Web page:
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United States. Office of Indian Affairs / Annual report of the Commissioner of Indian Affairs, for the year 1905, Part I
([1905])

Report of the Commissioner of Indian Affairs,   pp. 1-155 PDF (58.6 MB)


Page 14

REPORTS OF THE DEPARTMENT OF THE INTERIOR. 
excellent plan to have one reform school, to which chronically re- 
fractory pupils may be sent. We are every year swelling the list of 
unnecessary and undesirable nonreservation schools. One of these 
superfluous institutions might be set apart as a reform school where 
should be gathered the children whose presence elsewhere is a moral 
menace, yet who have not passed the stage where bad impulses crys- 
tallize into the criminal habit. Here the young offender, instead of 
being herded with hardened evil doers and professional jail birds, 
would have a chance to change his ways and earn his restoration to 
a respectable place in life. 
For example, during the year last past the entire plant of the 
Menominee Boarding School, at Green Bay, Wis., was burned, as 
were also the school and assembly hall at Oneida, Wis., and the mess 
hall at Rice Station, Arizona. Fortunately the children were got 
out of the buildings in time, and no lives were lost; but had the 
Menominee fire occurred later in the night the result would prob- 
ably have been too horrible for thought. The Menominee and Rice 
Station fires, as has since been discovered, were the work of incen- 
diaries among the older pupils. I have instructed the superintend- 
ents to confer with the United States attorneys about having the 
guilty parties regularly indicted and tried, as would be done in the 
case of young white persons; for incendiarism in the schools has be- 
come too frequent within the last few years to be passed over indul-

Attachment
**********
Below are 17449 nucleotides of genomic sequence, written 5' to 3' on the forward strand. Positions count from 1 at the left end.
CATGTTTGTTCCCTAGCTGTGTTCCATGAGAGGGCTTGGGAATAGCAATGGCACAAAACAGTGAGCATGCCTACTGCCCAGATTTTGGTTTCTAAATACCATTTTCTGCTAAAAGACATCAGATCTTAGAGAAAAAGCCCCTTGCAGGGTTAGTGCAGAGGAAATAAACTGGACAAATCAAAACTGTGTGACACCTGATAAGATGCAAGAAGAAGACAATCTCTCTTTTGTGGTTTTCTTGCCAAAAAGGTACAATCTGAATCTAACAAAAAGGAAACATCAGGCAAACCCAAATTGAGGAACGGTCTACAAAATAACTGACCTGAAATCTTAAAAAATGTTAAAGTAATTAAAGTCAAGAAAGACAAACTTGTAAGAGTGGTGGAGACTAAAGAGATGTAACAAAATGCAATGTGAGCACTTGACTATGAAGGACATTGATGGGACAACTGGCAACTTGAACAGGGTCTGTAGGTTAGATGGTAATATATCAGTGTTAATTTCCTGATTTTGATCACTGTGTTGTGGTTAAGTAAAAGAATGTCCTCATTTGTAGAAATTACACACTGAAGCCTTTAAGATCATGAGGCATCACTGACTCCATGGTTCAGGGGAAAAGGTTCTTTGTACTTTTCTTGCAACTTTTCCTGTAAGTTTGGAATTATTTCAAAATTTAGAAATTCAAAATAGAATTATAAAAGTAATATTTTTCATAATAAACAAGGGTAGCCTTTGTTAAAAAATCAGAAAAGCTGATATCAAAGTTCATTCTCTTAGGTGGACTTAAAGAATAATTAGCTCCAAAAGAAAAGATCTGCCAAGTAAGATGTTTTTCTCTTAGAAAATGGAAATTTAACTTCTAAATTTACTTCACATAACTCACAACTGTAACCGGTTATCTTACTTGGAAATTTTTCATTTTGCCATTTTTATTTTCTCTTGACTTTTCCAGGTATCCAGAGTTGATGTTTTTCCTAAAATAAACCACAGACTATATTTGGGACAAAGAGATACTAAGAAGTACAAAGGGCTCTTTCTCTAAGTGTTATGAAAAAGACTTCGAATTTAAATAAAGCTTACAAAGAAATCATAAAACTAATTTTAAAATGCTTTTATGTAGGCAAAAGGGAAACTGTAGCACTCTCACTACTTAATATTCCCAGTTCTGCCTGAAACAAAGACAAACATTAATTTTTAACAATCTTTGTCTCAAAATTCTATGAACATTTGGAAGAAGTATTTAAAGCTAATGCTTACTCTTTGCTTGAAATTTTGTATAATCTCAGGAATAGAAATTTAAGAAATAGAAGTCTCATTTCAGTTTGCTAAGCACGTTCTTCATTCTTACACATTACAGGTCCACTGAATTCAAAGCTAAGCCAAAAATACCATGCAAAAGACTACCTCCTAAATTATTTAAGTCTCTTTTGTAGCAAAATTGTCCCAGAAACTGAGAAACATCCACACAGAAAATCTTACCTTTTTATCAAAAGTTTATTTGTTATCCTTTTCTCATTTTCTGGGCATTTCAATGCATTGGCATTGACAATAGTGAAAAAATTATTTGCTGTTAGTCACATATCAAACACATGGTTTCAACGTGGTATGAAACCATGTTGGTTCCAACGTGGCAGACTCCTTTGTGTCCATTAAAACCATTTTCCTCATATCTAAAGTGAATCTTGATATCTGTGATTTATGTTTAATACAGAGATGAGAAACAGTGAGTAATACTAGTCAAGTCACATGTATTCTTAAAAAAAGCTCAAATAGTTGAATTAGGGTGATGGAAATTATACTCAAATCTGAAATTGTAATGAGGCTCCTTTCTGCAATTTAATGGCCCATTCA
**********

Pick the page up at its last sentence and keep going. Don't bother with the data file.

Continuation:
gently, and the only way to teach our Indian youth respect for the 
law under which they must live when they come into the full rela- 
tions of citizenship is to let a few of them feel the pinch of its dis- 
pleasure by way of a warning to the rest. The presence of such 
ill-disposed pupils in a school full of innocent children is a wrong to 
the latter; on the other hand, the penitentiary is scarcely the place 
in which to confine a young person who still retains a germ of self- 
respect. For such wayward pupils there should be a special pro- 
vision, and T trust that Congress at its coming session may be per- 
suaded to enact the legislation necessary. 
AN INDIAN SANITARIUM. 
Besides the danger of undermining the moral health of wholesome- 
minded children by introducing the unwholesome-minded freely 
among them, it seems to me that we are making a mistake in not 
establishing somewhere-preferably in the Southwest-a school for 
children suffering from tuberculosis, the disease which is more gen- 
erally disseminated than any other among the Indians. In their 
own homes these little ones can have no sort of sanitary surroundings, 
and only in rare instances proper medical care. The most stringent 
rules, moreover, which the Office of Indian Affairs can prescribe for 
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